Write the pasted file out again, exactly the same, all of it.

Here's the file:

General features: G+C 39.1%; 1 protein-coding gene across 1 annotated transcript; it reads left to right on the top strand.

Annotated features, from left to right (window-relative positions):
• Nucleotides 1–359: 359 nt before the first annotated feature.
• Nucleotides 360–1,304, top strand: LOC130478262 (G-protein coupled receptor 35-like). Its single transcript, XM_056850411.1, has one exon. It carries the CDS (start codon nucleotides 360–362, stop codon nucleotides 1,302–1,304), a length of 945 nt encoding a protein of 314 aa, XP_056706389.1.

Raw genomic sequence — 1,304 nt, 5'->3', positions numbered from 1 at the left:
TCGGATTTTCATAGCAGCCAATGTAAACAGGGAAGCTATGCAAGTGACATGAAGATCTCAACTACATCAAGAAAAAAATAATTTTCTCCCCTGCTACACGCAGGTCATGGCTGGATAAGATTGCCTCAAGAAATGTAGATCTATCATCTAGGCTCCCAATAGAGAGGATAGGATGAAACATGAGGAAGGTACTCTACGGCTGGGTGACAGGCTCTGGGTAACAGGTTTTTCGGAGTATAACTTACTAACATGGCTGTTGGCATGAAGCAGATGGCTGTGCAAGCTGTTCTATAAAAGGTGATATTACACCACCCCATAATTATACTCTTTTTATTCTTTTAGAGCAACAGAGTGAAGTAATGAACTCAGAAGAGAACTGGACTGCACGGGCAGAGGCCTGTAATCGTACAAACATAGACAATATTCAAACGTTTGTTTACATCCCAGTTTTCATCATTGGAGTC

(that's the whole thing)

General features: G+C 39.1%; 1 protein-coding gene across 1 annotated transcript; it reads left to right on the top strand.

Annotated features, from left to right (window-relative positions):
• Nucleotides 1–359: 359 nt before the first annotated feature.
• Nucleotides 360–1,304, top strand: LOC130478262 (G-protein coupled receptor 35-like). Its single transcript, XM_056850411.1, has one exon. It carries the CDS (start codon nucleotides 360–362, stop codon nucleotides 1,302–1,304), a length of 945 nt encoding a protein of 314 aa, XP_056706389.1.

Raw genomic sequence — 1,304 nt, 5'->3', positions numbered from 1 at the left:
TCGGATTTTCATAGCAGCCAATGTAAACAGGGAAGCTATGCAAGTGACATGAAGATCTCAACTACATCAAGAAAAAAATAATTTTCTCCCCTGCTACACGCAGGTCATGGCTGGATAAGATTGCCTCAAGAAATGTAGATCTATCATCTAGGCTCCCAATAGAGAGGATAGGATGAAACATGAGGAAGGTACTCTACGGCTGGGTGACAGGCTCTGGGTAACAGGTTTTTCGGAGTATAACTTACTAACATGGCTGTTGGCATGAAGCAGATGGCTGTGCAAGCTGTTCTATAAAAGGTGATATTACACCACCCCATAATTATACTCTTTTTATTCTTTTAGAGCAACAGAGTGAAGTAATGAACTCAGAAGAGAACTGGACTGCACGGGCAGAGGCCTGTAATCGTACAAACATAGACAATATTCAAACGTTTGTTTACATCCCAGTTTTCATCATTGGAGTC